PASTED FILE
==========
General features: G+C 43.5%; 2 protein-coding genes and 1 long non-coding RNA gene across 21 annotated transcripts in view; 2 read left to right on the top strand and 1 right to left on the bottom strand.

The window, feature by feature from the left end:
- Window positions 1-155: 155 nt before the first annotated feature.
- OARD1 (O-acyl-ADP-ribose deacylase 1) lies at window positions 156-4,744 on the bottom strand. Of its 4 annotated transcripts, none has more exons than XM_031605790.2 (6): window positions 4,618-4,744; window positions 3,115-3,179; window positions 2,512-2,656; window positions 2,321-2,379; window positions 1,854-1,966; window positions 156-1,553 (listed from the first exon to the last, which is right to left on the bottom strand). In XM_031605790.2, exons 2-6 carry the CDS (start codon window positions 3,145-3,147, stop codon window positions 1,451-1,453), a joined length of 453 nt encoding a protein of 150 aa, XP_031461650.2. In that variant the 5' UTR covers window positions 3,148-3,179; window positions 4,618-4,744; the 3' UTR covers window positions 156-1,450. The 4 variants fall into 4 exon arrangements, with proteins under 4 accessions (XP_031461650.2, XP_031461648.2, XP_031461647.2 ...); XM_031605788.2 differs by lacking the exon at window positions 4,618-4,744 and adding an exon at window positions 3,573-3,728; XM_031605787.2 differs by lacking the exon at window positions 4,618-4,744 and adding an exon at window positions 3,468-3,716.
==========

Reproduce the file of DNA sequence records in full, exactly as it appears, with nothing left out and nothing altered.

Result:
General features: G+C 43.5%; 2 protein-coding genes and 1 long non-coding RNA gene across 21 annotated transcripts in view; 2 read left to right on the top strand and 1 right to left on the bottom strand.

The window, feature by feature from the left end:
- Window positions 1-155: 155 nt before the first annotated feature.
- OARD1 (O-acyl-ADP-ribose deacylase 1) lies at window positions 156-4,744 on the bottom strand. Of its 4 annotated transcripts, none has more exons than XM_031605790.2 (6): window positions 4,618-4,744; window positions 3,115-3,179; window positions 2,512-2,656; window positions 2,321-2,379; window positions 1,854-1,966; window positions 156-1,553 (listed from the first exon to the last, which is right to left on the bottom strand). In XM_031605790.2, exons 2-6 carry the CDS (start codon window positions 3,145-3,147, stop codon window positions 1,451-1,453), a joined length of 453 nt encoding a protein of 150 aa, XP_031461650.2. In that variant the 5' UTR covers window positions 3,148-3,179; window positions 4,618-4,744; the 3' UTR covers window positions 156-1,450. The 4 variants fall into 4 exon arrangements, with proteins under 4 accessions (XP_031461650.2, XP_031461648.2, XP_031461647.2 ...); XM_031605788.2 differs by lacking the exon at window positions 4,618-4,744 and adding an exon at window positions 3,573-3,728; XM_031605787.2 differs by lacking the exon at window positions 4,618-4,744 and adding an exon at window positions 3,468-3,716.